resolution and it was carried in the affirmative.
On this very same day, Congress approved the final wording of the First Amendment.
The Congressional resolution was delivered to President Washington who heartily concurred with its request. On Oct 3, 1789, he issued the following proclamation:
Whereas it is the duty of all Nations to acknowledge the providence of Almighty God, to obey his will, to be grateful for his benefits, and humbly to implore his protection and favor, and Whereas both Houses of Congress have by their joint Committee requested me "to recommend to the People of the United States a day of public thanks-giving and prayer to be observed by acknowledging with grateful hearts the many signal favors of Almighty God, especially by affording them an opportunity peaceably to establish a form of government for their safety and happiness."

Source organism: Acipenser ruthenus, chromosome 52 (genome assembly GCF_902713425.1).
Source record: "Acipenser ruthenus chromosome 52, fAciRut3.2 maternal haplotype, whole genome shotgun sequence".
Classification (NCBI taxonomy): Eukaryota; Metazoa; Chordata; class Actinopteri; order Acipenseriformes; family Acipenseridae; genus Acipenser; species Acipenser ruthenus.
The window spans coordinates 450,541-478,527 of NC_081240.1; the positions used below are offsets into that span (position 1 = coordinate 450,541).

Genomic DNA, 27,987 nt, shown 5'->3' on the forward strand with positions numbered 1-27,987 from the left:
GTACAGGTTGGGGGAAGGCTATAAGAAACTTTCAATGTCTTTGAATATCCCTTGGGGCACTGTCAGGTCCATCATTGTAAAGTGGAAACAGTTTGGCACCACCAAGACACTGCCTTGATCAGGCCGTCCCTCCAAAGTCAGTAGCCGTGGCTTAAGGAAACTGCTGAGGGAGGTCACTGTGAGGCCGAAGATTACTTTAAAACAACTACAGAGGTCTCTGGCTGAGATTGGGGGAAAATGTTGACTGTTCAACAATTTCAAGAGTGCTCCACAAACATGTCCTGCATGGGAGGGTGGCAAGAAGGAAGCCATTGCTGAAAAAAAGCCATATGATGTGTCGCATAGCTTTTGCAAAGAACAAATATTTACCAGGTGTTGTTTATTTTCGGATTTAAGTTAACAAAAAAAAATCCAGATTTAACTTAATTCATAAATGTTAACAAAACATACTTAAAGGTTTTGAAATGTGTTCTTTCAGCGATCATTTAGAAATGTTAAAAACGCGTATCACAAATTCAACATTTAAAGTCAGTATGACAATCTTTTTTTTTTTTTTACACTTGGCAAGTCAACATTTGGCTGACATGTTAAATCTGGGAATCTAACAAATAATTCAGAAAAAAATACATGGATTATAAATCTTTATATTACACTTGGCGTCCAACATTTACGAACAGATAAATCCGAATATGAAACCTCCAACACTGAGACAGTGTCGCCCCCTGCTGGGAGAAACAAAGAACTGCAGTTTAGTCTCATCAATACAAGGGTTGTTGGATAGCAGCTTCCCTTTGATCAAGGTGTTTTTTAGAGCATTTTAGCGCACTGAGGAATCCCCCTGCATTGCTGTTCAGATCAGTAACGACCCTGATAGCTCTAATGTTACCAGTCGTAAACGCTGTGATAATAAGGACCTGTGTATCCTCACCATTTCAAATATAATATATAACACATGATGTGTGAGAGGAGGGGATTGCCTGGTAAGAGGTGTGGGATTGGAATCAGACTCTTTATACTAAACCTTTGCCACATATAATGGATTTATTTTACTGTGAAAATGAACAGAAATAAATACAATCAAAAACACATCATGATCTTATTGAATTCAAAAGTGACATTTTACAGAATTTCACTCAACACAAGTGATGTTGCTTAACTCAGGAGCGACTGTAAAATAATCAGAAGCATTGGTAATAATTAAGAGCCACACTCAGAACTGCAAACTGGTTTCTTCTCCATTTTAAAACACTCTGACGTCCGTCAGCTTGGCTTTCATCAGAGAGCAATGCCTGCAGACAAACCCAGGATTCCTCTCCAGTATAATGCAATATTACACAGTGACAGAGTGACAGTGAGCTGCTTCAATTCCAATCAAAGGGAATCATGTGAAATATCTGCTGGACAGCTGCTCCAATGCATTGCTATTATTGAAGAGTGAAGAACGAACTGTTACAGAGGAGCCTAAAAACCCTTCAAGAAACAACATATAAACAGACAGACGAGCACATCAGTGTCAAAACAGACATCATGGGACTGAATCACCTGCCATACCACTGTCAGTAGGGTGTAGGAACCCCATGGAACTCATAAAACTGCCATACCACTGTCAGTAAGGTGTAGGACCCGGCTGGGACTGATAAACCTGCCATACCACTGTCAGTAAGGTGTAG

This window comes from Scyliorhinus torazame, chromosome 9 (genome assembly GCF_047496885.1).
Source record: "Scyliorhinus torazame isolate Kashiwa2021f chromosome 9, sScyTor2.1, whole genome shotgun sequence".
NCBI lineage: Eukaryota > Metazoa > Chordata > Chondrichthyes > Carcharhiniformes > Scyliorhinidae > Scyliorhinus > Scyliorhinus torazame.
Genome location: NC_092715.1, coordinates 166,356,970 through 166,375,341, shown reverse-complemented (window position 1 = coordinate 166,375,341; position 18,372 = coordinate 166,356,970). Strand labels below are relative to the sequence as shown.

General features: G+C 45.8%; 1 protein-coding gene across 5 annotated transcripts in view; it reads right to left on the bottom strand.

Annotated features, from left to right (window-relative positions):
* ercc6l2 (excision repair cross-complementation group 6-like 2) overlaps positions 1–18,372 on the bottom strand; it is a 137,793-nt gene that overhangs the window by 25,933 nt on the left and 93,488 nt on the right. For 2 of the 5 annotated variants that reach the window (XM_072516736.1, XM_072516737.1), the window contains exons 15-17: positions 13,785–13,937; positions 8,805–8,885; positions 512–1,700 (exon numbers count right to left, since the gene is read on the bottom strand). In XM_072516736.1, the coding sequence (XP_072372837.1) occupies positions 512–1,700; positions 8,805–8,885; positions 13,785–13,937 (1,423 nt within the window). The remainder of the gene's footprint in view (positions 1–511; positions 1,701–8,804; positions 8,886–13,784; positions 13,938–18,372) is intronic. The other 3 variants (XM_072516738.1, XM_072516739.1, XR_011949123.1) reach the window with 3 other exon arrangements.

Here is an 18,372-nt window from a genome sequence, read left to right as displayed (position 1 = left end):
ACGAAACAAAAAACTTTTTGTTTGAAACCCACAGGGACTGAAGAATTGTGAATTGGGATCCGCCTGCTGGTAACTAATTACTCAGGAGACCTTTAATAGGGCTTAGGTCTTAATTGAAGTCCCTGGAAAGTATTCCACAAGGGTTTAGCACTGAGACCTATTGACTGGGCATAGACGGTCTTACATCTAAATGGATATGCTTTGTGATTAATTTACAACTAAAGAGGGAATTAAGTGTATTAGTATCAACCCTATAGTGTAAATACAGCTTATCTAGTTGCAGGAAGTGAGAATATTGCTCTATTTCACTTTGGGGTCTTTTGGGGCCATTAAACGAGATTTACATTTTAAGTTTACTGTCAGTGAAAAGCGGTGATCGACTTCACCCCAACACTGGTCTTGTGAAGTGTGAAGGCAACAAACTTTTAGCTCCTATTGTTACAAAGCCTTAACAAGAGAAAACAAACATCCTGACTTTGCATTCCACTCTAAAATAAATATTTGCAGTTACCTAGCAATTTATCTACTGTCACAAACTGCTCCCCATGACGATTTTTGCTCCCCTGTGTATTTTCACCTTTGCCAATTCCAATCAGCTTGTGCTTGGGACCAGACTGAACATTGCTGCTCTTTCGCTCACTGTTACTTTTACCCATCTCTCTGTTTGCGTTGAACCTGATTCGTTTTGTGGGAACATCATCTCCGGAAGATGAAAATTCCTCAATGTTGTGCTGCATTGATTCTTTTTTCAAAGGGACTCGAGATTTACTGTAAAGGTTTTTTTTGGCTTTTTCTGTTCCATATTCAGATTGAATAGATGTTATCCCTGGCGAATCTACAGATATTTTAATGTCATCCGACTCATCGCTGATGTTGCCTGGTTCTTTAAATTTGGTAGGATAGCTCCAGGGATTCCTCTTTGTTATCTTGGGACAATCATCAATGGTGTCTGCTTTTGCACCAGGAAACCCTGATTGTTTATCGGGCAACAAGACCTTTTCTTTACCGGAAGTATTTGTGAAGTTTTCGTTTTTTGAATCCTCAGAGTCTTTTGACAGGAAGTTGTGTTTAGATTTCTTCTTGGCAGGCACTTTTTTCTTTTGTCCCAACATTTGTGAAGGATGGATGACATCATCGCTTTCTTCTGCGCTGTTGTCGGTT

Now therefore I do recommend and assign Thursday the 26th. day of November next to be devoted by the People of these States to the service of that great and glorious Being, who is the beneficent Author of all the good that was, that is, or that will be. That we may then all unite in rendering unto him our sincere and humble thanks, for his kind care and protection of the People of this country previous to their becoming a Nation, for the signal and manifold mercies, and the favorable interpositions of his providence, which we experienced in the course and conclusion of the late war, for the great degree of tranquillity, union, and plenty, which we have since enjoyed, for the peaceable and rational manner in which we have been enabled to establish constitutions of government for our safety and happiness, and particularly the national One now lately